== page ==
Northern region of India consists of the states of Haryana, Himachal Pradesh, Punjab and Rajasthan and Union Territories of Chandigarh, Delhi, Jammu & Kashmir and Ladakh. North India is one of the most climatically diverse regions on Earth. During summer, the temperature often rises above 35 °C across much of the Indo-Gangetic plain, reaching as high as 50 °C in the Thar desert in Rajasthan and up to 49 °C in Delhi. During winter, the lowest temperature on some of the plain region dips to below 5 °C, and below the freezing point on the higher altitudes. Heavy to moderate snowfall occurs in Himachal Pradesh, J&K, Ladakh and Uttarakhand. Much of North India is known for heavy fog during the winter season.
Northern region of India is well-known for its tourist spots and serene beauty. The ancient temples and spiritual places in the northern India are a real symbol of eternal faith. In the swaying chains of Himalaya endures this cave temple of Vaishno Devi, located in the union territory of Jammu and Kashmir. Amarnath cave temple in Jammu and Kashmir is considered to be one of the holiest shrines and one of the 51 Shakti Peethas that commemorate the location of fallen body parts of Goddess Parvati (Sati).
Ranakpur Jain temple is known as one of the largest and most important temples of Jain culture. Dilwara Temples are a group of Jain temples located near the Mount Abu in Rajasthan. The Shri Digambar Jain Lal Mandir is one of the oldest and best-known Jain temples in Delhi.
Some of the major Buddhist Monasteries of the country’s northern zone include names like Phuktal Monastery and Thiksey Monastery in Ladakh, and Tsuglagkhang Complex in Himachal Pradesh. These not only showcase Buddhist aesthetics but are also a perfect scenic spiritual retreat.
Gurudwaras in North India are also a prominent pilgrimage attraction from every corner of the country. Golden Temple in Punjab, Gurudwara Shri Guru Nanak Ji in Himachal Pradesh, Hemkund Sahib, in Uttarakhand, Gurudwara Bangla Sahib in Delhi, Nada Sahib in Haryana, and Manikaran Gurudwara in Himachal Pradesh are known to be some of the most significant Gurudwaras and pilgrimage centers for the Sikhs devotees.
Temples, Shrines and Spiritual Places in Chandigarh
Chandigarh is a city and an Union Territory that also serves as the capital of the two neighbouring states of Haryana and Punjab. The city is unique as it is not a part of either of the two states but is governed directly by the Central Government of India. Chandigarh is one of the early planned cities in post-independent India and is internationally known for its architecture and urban design. Planned and designed by the renowned Swiss-French architect ‘Le Corbusier’ and known as ‘The City of Beauty’, Chandigarh is undoubtedly the best planned Indian city featuring grand architecture and plenty of greenery.
The name Chandigarh is derived from ‘Chandi Mandir’, an ancient temple dedicated to the Goddess Chandi, near the city in Panchkula District. The Chandi Mandir bustles with devotees especially during the Navratri festival. The city is also a center of various faiths as is evident from the numerous places of worship dotting the city.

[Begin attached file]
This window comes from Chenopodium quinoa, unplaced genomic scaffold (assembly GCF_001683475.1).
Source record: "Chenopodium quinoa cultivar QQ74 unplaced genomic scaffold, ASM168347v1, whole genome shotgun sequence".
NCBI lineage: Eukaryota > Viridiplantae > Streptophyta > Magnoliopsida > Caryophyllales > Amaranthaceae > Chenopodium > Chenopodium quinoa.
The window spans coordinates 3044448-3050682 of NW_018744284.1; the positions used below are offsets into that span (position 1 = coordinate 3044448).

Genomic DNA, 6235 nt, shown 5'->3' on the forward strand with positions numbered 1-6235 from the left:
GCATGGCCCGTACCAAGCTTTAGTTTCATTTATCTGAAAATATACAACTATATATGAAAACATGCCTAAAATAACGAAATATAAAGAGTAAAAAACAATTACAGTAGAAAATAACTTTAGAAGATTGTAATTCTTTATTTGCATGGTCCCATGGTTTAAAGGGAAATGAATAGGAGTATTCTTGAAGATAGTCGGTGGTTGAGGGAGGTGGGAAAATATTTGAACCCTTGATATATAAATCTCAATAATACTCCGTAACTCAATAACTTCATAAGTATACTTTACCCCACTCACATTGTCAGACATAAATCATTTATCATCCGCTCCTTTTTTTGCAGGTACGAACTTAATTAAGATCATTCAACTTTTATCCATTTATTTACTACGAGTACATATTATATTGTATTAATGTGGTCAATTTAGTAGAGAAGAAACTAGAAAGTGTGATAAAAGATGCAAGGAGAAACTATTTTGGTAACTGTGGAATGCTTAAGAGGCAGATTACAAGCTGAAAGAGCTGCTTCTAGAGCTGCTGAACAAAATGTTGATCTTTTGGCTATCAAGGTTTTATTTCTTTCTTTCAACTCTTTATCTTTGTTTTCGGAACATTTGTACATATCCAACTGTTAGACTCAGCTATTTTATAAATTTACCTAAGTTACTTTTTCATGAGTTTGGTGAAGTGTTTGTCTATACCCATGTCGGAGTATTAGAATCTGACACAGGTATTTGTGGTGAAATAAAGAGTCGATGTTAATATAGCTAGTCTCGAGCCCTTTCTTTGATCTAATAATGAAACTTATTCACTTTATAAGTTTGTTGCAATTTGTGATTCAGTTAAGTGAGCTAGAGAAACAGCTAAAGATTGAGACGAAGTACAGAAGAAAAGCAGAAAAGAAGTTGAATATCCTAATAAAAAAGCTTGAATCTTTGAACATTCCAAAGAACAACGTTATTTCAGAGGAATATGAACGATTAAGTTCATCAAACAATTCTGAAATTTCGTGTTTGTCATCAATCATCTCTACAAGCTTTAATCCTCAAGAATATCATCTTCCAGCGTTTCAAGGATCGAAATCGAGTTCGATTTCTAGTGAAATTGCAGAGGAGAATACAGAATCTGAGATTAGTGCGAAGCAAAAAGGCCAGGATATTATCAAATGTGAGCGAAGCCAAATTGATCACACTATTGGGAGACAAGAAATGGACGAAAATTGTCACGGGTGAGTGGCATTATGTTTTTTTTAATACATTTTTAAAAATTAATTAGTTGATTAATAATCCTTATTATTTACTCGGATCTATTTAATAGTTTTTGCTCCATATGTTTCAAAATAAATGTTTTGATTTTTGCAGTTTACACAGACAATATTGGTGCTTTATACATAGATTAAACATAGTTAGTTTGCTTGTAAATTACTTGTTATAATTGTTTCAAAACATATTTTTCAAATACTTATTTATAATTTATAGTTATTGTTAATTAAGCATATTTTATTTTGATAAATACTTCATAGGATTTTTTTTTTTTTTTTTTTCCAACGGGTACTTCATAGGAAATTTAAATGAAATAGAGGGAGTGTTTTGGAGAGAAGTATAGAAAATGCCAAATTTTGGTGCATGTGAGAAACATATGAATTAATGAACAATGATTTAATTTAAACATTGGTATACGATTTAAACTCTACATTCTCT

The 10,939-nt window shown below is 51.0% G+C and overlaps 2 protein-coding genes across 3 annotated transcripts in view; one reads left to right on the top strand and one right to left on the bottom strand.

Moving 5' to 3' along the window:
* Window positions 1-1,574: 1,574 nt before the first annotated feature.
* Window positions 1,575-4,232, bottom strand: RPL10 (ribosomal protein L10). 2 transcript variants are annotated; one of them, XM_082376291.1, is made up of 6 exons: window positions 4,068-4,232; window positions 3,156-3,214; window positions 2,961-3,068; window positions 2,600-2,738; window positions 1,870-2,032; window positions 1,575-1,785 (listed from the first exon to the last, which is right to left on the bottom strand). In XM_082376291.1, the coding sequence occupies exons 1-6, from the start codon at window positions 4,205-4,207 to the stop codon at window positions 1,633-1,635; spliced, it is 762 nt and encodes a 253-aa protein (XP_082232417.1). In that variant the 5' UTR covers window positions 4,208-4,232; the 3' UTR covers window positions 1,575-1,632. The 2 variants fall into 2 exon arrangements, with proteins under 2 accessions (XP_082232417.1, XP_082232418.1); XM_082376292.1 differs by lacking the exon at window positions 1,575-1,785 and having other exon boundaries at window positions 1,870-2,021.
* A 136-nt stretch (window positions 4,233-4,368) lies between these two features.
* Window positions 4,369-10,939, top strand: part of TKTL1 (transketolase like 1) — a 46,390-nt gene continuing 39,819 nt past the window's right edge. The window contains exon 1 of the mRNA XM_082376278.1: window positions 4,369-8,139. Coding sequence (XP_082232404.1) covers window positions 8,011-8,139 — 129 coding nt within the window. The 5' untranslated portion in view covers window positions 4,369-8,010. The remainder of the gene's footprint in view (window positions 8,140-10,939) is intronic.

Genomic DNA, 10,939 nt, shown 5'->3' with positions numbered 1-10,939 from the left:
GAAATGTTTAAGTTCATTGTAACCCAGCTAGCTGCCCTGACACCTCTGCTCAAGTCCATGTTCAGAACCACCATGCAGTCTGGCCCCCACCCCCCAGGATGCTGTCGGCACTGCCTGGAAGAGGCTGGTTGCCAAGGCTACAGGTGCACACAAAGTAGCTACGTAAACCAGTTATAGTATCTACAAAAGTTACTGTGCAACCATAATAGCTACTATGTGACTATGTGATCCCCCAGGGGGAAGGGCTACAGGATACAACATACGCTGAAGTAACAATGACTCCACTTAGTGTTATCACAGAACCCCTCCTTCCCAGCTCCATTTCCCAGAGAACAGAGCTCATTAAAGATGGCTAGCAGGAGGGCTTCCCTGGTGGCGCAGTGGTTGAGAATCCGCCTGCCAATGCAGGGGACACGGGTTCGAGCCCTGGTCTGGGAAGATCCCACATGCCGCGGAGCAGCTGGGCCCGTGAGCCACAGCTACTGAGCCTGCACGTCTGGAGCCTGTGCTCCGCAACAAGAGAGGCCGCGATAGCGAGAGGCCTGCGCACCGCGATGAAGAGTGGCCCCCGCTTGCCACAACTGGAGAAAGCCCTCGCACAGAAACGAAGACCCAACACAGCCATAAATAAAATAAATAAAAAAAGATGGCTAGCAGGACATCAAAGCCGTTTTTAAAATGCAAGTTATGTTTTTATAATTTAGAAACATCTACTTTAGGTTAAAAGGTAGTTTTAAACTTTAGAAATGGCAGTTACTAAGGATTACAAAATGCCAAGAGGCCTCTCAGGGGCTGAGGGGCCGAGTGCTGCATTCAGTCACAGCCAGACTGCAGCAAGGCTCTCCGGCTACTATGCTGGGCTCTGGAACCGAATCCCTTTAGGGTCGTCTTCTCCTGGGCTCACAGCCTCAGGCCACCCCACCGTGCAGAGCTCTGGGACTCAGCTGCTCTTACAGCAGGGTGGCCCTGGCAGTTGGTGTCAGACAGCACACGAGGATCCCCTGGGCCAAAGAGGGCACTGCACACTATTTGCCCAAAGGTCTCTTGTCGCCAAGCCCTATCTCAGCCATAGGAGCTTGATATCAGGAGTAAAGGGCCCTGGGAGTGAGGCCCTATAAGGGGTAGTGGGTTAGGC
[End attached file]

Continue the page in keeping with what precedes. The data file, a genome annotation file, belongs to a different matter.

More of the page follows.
One of the most famed temples in the city is the Sri Karthikeya Swami Mandir built in the Dravidian style of architecture and dedicated to Lord Murugan. Located in sector 31D, the temples features a stunning gopuram and exquisite carvings. The ISKCON Mandir situated in Sector 36B witnesses a heavy footfall of devotees, especially foreign tourists keen on gaining an insight into the Vedic way of life. Founded in the year 1979, the temple features daily sessions of bhajans and kirtans. The Shirdi Sai Baba Mandir in Sector 29A is another prominent site featuring a spectacular idol of Sai Baba. Established in 1995, the temple attracts hundreds of devotees mostly on Thursdays believed to be auspicious.
There are numerous legends about how the 550-year-old Jayanti Devi Mandir located on a hillock called the Jayanti Majri came into existence. While some believe that that temple was constructed by the Pandavas, others believe that it was commissioned by the King of Hathnaur. Houses in this area are single-storeyed, because it is believed that building bigger homes will invite the wrath of Goddess Jayanti Devi. Shri Sidh Baba Balak Nath Mandir in Sector 29A is a renowned temple dedicated to Baba Balak Nath who is believed to be Lord Shiva’s incarnation. The ancient Saketri Shiva Temple in Panchkula features a total of seven, splendidly created temples. The exceptional spiritual ambience of the temple fills one with peace and hope.
The prominent Buddhist presence in the city is the Garden of Silence situated along the pristine Lake Sukhna. Featuring a majestic statue of Buddha surrounded by circular stairs, the serene place with lush greenery has specifically been created to facilitate undisturbed meditation.
Chandigarh is home to numerous famous Sikh Gurdwaras as well. Gurdwara Baoli Sahib located along the Zirakpur-Kalka Highway is believed to have been established at the spot where Guru Gobind Singh performed the miracle of revealing a water source on the request of his disciple. Gurudwara Koohni Sahi and Nada Sahib Gurdwara are other Sikh places of worship in the city.
It is rare to find a city that can be described as serene. Chandigarh is a rare example of a tranquil city that continues to make rapid progress without compromising on preservation of nature and quality of life. Do include a visit to Chandigarh on your next trip to experience the best of divine spirituality, magnificent architecture and refreshing greenery.
Temples, Shrines and Spiritual Places in Delhi
Delhi officially the National Capital Territory of Delhi (NCT), is a City and an Union Territory, and New Delhi is the capital of India and an administrative district of NCT Delhi. This capital city is know for its great historical background and rich heritage. It is a very happening place with a delightful concoction of cultures and faiths.